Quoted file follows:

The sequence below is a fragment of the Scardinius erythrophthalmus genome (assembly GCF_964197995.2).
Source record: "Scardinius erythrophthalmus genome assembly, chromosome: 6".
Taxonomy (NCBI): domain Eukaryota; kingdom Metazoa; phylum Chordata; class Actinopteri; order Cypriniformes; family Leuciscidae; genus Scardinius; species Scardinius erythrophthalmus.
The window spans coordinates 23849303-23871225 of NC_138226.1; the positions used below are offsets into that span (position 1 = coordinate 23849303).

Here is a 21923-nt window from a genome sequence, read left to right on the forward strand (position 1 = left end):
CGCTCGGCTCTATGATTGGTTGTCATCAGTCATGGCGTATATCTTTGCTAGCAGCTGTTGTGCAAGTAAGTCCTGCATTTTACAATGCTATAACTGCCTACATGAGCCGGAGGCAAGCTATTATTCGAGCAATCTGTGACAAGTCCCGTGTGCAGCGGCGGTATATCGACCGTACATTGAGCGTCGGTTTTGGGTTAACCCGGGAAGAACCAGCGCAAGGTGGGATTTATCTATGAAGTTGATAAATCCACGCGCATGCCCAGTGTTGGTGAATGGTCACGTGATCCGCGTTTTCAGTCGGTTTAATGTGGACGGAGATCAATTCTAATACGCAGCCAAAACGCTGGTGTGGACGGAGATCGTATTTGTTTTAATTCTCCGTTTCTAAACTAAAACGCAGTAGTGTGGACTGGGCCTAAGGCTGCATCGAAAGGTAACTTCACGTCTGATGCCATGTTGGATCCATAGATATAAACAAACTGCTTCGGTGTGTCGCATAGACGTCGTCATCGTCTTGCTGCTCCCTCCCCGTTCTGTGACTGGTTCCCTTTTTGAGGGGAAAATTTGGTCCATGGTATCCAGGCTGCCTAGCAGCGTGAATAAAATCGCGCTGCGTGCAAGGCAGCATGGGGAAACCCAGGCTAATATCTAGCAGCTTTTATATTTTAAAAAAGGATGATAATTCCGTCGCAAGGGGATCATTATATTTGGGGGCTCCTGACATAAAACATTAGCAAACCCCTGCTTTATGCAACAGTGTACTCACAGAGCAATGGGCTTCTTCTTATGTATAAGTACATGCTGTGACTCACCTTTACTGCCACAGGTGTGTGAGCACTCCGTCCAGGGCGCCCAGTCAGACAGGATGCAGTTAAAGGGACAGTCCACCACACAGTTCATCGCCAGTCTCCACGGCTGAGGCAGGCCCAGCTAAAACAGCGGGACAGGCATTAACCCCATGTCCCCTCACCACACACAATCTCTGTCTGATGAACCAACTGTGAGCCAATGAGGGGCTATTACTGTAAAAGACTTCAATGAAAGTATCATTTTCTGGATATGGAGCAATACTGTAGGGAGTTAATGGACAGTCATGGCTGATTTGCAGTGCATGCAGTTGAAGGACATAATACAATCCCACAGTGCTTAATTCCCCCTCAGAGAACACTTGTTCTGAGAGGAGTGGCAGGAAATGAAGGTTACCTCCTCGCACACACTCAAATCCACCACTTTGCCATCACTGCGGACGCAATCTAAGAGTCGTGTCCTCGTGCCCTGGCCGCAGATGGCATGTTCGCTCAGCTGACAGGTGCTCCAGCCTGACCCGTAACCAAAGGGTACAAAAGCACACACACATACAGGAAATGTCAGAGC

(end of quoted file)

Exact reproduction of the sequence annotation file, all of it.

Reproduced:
The sequence below is a fragment of the Scardinius erythrophthalmus genome (assembly GCF_964197995.2).
Source record: "Scardinius erythrophthalmus genome assembly, chromosome: 6".
Taxonomy (NCBI): domain Eukaryota; kingdom Metazoa; phylum Chordata; class Actinopteri; order Cypriniformes; family Leuciscidae; genus Scardinius; species Scardinius erythrophthalmus.
The window spans coordinates 23849303-23871225 of NC_138226.1; the positions used below are offsets into that span (position 1 = coordinate 23849303).

Here is a 21923-nt window from a genome sequence, read left to right on the forward strand (position 1 = left end):
CGCTCGGCTCTATGATTGGTTGTCATCAGTCATGGCGTATATCTTTGCTAGCAGCTGTTGTGCAAGTAAGTCCTGCATTTTACAATGCTATAACTGCCTACATGAGCCGGAGGCAAGCTATTATTCGAGCAATCTGTGACAAGTCCCGTGTGCAGCGGCGGTATATCGACCGTACATTGAGCGTCGGTTTTGGGTTAACCCGGGAAGAACCAGCGCAAGGTGGGATTTATCTATGAAGTTGATAAATCCACGCGCATGCCCAGTGTTGGTGAATGGTCACGTGATCCGCGTTTTCAGTCGGTTTAATGTGGACGGAGATCAATTCTAATACGCAGCCAAAACGCTGGTGTGGACGGAGATCGTATTTGTTTTAATTCTCCGTTTCTAAACTAAAACGCAGTAGTGTGGACTGGGCCTAAGGCTGCATCGAAAGGTAACTTCACGTCTGATGCCATGTTGGATCCATAGATATAAACAAACTGCTTCGGTGTGTCGCATAGACGTCGTCATCGTCTTGCTGCTCCCTCCCCGTTCTGTGACTGGTTCCCTTTTTGAGGGGAAAATTTGGTCCATGGTATCCAGGCTGCCTAGCAGCGTGAATAAAATCGCGCTGCGTGCAAGGCAGCATGGGGAAACCCAGGCTAATATCTAGCAGCTTTTATATTTTAAAAAAGGATGATAATTCCGTCGCAAGGGGATCATTATATTTGGGGGCTCCTGACATAAAACATTAGCAAACCCCTGCTTTATGCAACAGTGTACTCACAGAGCAATGGGCTTCTTCTTATGTATAAGTACATGCTGTGACTCACCTTTACTGCCACAGGTGTGTGAGCACTCCGTCCAGGGCGCCCAGTCAGACAGGATGCAGTTAAAGGGACAGTCCACCACACAGTTCATCGCCAGTCTCCACGGCTGAGGCAGGCCCAGCTAAAACAGCGGGACAGGCATTAACCCCATGTCCCCTCACCACACACAATCTCTGTCTGATGAACCAACTGTGAGCCAATGAGGGGCTATTACTGTAAAAGACTTCAATGAAAGTATCATTTTCTGGATATGGAGCAATACTGTAGGGAGTTAATGGACAGTCATGGCTGATTTGCAGTGCATGCAGTTGAAGGACATAATACAATCCCACAGTGCTTAATTCCCCCTCAGAGAACACTTGTTCTGAGAGGAGTGGCAGGAAATGAAGGTTACCTCCTCGCACACACTCAAATCCACCACTTTGCCATCACTGCGGACGCAATCTAAGAGTCGTGTCCTCGTGCCCTGGCCGCAGATGGCATGTTCGCTCAGCTGACAGGTGCTCCAGCCTGACCCGTAACCAAAGGGTACAAAAGCACACACACATACAGGAAATGTCAGAGC